Don't fear duplicate data
We, as programmers, are often thought the almighty DRY principle. This is a good thing. It makes us think in terms of independent components. It allows us to work faster, more efficiently and with less stress.
But, there is a side effect, where this almighty principle can become a UX nightmare: preventing duplication of data.
Are you suggesting...
Yes, I am.
The DRY principle should always be adhered to. Always. But in our code. In our realm.
As soon as we start applying this logic to our clients' data (even with the best intentions), we can unknowingly break the user experience of our product. Sometimes pretty badly.
I've seen this time and time again. It's frustrating. It's mind boggling. It's a real pain.
A little story
Once uppon a time, a merchant had a problem. He had a list of products inside a system. Each product had a unique reference (a string).
When someone purchased one of these products anywhere in the world, (from a physical shop), a line would get inserted into the database, containing the client information and the product reference.
Now, it sometimes happened that a product was purchased from a shop before the merchant had the time to insert the product into his system. How would one link these 2 then, because one of the 2 was missing ?
The merchant said: "Just store the bought reference. It's identical to the one the new product will have. And it's unique, too. So, when the product gets added, the link will be easy and automatic. Simple."
But the developer saw a pitfall: what if the reference had to change ? What if the merchant wanted to change the reference of his product in the future ? This was a very serious concern.
But how could one solve this ? The merchant wanted this to be automatic and straightforward. He wanted to spend as little time as possible working with this system. But the developer didn't want to duplicate information. It was against his most sacred beliefs. So he invented a new interface. This interface would list all purchases that did not relate to a product yet. And the merchant would only have to click on it, select the actual product it was related to, and click save. Easy !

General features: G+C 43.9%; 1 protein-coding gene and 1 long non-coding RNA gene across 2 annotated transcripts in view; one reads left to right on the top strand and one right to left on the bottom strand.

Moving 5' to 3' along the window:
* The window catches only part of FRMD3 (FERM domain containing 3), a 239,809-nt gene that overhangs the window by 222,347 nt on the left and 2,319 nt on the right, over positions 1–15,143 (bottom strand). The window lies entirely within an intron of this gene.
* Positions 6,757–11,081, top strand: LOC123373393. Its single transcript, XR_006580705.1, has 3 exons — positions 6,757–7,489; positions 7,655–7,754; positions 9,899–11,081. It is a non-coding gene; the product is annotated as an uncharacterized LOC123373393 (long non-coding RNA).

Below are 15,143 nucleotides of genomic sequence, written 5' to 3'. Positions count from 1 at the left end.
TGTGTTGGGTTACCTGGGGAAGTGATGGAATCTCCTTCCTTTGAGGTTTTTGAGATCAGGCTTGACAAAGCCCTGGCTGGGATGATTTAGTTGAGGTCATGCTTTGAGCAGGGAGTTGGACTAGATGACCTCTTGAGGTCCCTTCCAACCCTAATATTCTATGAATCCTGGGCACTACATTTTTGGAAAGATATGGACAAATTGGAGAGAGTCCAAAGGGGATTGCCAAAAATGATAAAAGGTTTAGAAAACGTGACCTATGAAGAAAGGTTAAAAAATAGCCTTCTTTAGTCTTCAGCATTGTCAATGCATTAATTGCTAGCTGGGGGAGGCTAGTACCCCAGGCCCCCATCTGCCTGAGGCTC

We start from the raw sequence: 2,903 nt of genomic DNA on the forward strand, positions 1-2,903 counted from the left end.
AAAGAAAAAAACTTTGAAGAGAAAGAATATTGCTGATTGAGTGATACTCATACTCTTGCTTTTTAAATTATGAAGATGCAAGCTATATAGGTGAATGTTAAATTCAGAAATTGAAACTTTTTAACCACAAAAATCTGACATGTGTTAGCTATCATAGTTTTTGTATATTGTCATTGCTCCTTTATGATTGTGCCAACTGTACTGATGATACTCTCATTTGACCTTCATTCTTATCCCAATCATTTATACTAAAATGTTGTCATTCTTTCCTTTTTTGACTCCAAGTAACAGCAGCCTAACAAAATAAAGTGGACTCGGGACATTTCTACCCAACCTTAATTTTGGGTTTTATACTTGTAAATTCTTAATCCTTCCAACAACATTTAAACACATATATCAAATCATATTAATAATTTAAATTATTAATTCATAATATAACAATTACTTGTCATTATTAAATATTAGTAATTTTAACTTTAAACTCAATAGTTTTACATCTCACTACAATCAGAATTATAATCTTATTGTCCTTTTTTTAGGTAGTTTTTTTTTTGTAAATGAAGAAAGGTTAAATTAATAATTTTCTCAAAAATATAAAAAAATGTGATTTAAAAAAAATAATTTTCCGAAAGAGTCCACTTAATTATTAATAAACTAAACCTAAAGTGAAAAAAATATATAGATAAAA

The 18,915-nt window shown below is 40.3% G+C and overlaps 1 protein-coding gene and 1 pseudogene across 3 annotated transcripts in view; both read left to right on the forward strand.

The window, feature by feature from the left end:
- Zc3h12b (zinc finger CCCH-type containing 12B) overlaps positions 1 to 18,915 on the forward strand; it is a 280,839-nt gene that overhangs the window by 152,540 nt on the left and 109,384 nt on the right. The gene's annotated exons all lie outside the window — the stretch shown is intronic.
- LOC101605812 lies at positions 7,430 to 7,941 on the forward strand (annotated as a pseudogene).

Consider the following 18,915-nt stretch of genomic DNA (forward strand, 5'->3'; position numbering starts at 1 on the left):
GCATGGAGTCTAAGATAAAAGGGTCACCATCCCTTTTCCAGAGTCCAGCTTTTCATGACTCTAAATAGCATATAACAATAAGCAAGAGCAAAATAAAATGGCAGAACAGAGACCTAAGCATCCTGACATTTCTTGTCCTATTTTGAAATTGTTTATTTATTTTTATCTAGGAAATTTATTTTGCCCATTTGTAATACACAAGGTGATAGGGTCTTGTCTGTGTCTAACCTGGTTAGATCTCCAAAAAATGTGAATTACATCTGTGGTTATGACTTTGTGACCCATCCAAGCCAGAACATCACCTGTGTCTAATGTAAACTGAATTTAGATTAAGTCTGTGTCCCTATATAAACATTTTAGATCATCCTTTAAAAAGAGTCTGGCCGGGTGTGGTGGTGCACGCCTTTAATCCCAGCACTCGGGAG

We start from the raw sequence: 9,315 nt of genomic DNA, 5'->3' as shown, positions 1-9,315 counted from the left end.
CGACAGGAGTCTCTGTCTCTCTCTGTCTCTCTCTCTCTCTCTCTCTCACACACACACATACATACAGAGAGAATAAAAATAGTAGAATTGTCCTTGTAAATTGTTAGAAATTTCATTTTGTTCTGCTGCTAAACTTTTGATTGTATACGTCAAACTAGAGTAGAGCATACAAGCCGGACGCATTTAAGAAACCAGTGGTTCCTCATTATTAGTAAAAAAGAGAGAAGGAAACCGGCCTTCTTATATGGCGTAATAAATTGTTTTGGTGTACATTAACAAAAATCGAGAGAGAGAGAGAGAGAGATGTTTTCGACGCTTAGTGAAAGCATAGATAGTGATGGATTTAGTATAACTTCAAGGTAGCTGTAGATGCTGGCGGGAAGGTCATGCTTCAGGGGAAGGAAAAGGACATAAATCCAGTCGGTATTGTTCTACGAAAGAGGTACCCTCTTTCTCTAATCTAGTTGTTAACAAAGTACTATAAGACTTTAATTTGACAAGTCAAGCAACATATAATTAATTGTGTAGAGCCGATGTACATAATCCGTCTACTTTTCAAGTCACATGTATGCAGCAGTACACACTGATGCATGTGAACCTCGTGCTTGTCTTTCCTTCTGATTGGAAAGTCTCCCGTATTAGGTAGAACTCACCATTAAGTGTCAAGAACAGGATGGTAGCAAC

The developer was really happy and proud. He told the merchant: "Now you only have to logon a few days a week to make sure that there are no unlinked purchases."
The merchant did not understand why the developer made him logon so often to check something a computer, surly, would be able to do as well.
This is actually a true story. And even though it's very simple, it highlights a big problem: that fear of duplicate data can add complexity to a system.
There's absolutely no valid reason to change a product reference after it's been used before. This would take tremendous efforts, as many past orders, receipts, etc, would become invalid. This data could safely be duplicated, and it would make the life of our merchant a little easier.
Steve Krug nailed this with his mantra “Don't make me think !” Every page, form, button or link that exists in such a system adds “mental bloat”. It forces you to stop and think.
Remove just one of these stops, and the whole thing, all of a sudden, seems so much easier.
This is a simple (read: “stupid”) example, but I feel it illustrates this pretty well. I've worked on projects where this fear did become a UX nightmare. With dozens of admin pages all over the place, just to manage a few web pages.
Duplication of data is the client's problem
It's not ours. If the data is never going to change anyway, why bother adding a layer of complexity to the system ?
Sure, from time to time, this will come back and bite you. Because, sometimes the duplication can become a problem in the long run. But it's a problem when it's a problem. Why break the user experience now because of some issue we might never encounter ?
A piece of advice: talk about it with the client. Share your fears, and let them decide. Explain to them you can make the system more durable, but that it comes at the price of more complexity (or vice versa). This will not only free you from the burden of making the right decision, it will also prove that you know your business.
Because if your product prevents duplication of data, but becomes difficult to use, your clients will think you're a nerdy idiot.
And if your product is easy to use, but prevents them from using key content throughout the product and makes them type it in again and again, they will think you're a nerdy slacker.
By making them decide, you show them you know all the implications. That you care. And they will
love you for itrespect you a little more.
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